Monday, June 11, 2012

Be Careful What You Wish




In August, my family and I are moving to a new apartment in Berlin. This new place really feels like home—Lennon will have his own room, I will get an office and sewing space, there is a big, beautiful bathtub, an updated kitchen, and the building’s live-in owners—who happen to be friends of ours with a child Lennon’s age—are planning on installing grass and a swing set in the private Hof out back. Our new apartment really answers several requests I have flung out into the universe over the past two years. I feel incredibly lucky to have the stars align in such a way to provide us with the perfect home at the perfect time.

Be careful what you wish.

The night after viewing the new place, falling in love with it, and determining that we could in fact afford it, I tossed and turned in bed, haunted by an aching anxiety. Our current apartment has always been a temporary one. We’ve done a lot of cosmetic fixes to make it livable and a space we’re proud of, but it’s lack of a bathtub—shower only—and it’s single bedroom, made us know that we couldn’t stay here forever with a child. This neighborhood isn’t our ideal, either. Calling it trashy is being kind. We’ve been passively looking for a new place for about a year, so finding the ideal one now didn’t come as a surprise, but the reality of moving into a more long-term home brought to the surface how attached I’d been to ‘temporary,’ at least as far as Berlin is concerned.

Nicholas and I have always talked about how Berlin is the right choice for us now—how ever long now decides to be—with his teaching becoming increasingly more fulfilling, my PhD in progress, the great healthcare in Germany, the benefits here for raising a child, and Berlin’s international schools. Someday, we’ll return to the U.S., but armed with a truly compelling reason to leave Berlin. I have agreed with all these plans and believed them, but when given a brick and mortar version of not-so-temporary Berlin, I realized I’d been in denial. Secretly, in my heart, I saw my family back in the U.S. much sooner than our plans. Because this wasn’t really a conscious, well thought-out vision, the logistics of leaving Berlin were not included. Leaving now, or anytime in the near future, would result in painful sacrifices for us—me not finishing my PhD or being able to stay home to care for our son, for example. Nonetheless, I have been resistant to fully embracing our life here. To be fair, Berlin can be rough: not fully knowing the language, the dreary winters, and the general culture shock of living in a foreign country validate my hesitation to jump right in. But how can you truly embrace and immerse yourself in a city when your heart is secretly living somewhere else?

I probably wasted a lot of time in Berlin giving it the ‘temp’ treatment, but I’m ready to change.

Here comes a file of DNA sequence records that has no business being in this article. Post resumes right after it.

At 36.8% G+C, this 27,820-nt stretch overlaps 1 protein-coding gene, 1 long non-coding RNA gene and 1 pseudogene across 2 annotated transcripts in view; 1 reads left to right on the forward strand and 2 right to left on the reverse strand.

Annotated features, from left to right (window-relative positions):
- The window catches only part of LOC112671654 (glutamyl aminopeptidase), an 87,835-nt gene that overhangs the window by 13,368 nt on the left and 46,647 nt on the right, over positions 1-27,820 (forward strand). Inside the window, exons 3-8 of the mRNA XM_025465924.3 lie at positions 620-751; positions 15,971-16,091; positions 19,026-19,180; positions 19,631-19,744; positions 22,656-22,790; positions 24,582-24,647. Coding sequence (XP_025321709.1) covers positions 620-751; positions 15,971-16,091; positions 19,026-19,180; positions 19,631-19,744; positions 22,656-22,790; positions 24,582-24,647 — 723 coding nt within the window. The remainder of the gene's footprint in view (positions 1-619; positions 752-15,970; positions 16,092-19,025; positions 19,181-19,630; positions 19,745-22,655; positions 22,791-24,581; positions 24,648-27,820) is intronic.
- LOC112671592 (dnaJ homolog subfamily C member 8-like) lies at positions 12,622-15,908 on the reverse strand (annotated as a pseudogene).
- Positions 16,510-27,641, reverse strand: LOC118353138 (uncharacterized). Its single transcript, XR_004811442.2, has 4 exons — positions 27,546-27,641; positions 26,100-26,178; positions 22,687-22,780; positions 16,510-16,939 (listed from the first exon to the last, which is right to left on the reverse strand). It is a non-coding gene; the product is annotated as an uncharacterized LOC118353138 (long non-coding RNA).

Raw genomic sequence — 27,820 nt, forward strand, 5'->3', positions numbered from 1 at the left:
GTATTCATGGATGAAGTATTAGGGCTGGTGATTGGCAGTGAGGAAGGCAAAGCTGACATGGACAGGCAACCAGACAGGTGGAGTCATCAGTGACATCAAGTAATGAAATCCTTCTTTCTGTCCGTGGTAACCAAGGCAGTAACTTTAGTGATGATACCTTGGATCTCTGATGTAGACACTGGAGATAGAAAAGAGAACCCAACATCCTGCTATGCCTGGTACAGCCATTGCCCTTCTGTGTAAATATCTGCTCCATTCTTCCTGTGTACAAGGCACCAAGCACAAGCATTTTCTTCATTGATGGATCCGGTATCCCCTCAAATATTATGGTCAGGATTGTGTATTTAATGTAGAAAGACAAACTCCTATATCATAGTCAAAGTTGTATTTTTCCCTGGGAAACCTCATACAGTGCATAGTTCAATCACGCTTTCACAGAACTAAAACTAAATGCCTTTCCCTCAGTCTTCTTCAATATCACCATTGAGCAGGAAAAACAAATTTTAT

First step includes some housekeeping: I need to finally let go of pictures I’ve been carrying that depict a life I’m not living: images of California, of taking my son to the pumpkin patch in Half Moon Bay, him sitting on Santa’s lap at a big, American department store, us all wearing shorts in January, and most of all, him seeing his grandparents on a weekly basis. As pretty as those pictures are, they’re fiction and a distraction from all the wonderful things that my ACTUAL life is trying to show me. In any scenario, true LIVING happens in the present, with my family, in this place that is currently offering us so much—including a beautiful new apartment to call home! Come the end of September, I’ll have completed forty trips around the sun. Time to fall in love with ‘now.’

My bowl of wisdom came into play in all of this philosophy, of course. You can’t convince me that drawing #39 was just a coincidence:

Don’t dwell on the past or worry about the future for too long.
Right now is life.
Live it.





Photo source found here.

6 comments:

  1. Yeah, that about sums it up. The good news is, you get used to living with that after 10 years or so. It doesn't go away, but you get a bit more used to it. A bit.

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    1. Thank you, Tobias, your keen perspective has tempered my enthusiasm. :)

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  2. I love you. And this piece is perfect. We are about to begin our new beginning.

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  3. Thanks for your articulate account of an aspect of life that I have been unconsciously wrestling with for the past few months...... temporary living. I have just recently realized that the growing grouchiness (and bitterness) I have been experiencing is a result of seeing my current home and occupation (farming) as an arduous obstacle to a more fulfilling, carefree and blissful future.... living on a tropical island where I can swim in warm water daily, eat abundant tropical fruit, and be surrounded by warm, open-hearted, friendly people. I now see that both my current and future visions of reality are fantasies constructed by a mind that consistently believes the future is much more important and glorious than the now. Your drawing #39 is helpful.... as is a mantra I recently learned "I am here with this now." I'm excited and happy for you to be moving to a beautiful new apartment to call home

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    1. Cecile, I think I've lived most of my life in the future, which always makes the present, no matter how wonderful, a little dull. As I said, it's time for a change!

      I like that: "I am here with this now." Thanks so much for sharing your thoughts. xoxo

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  4. Love your words, especially the last three sentences.

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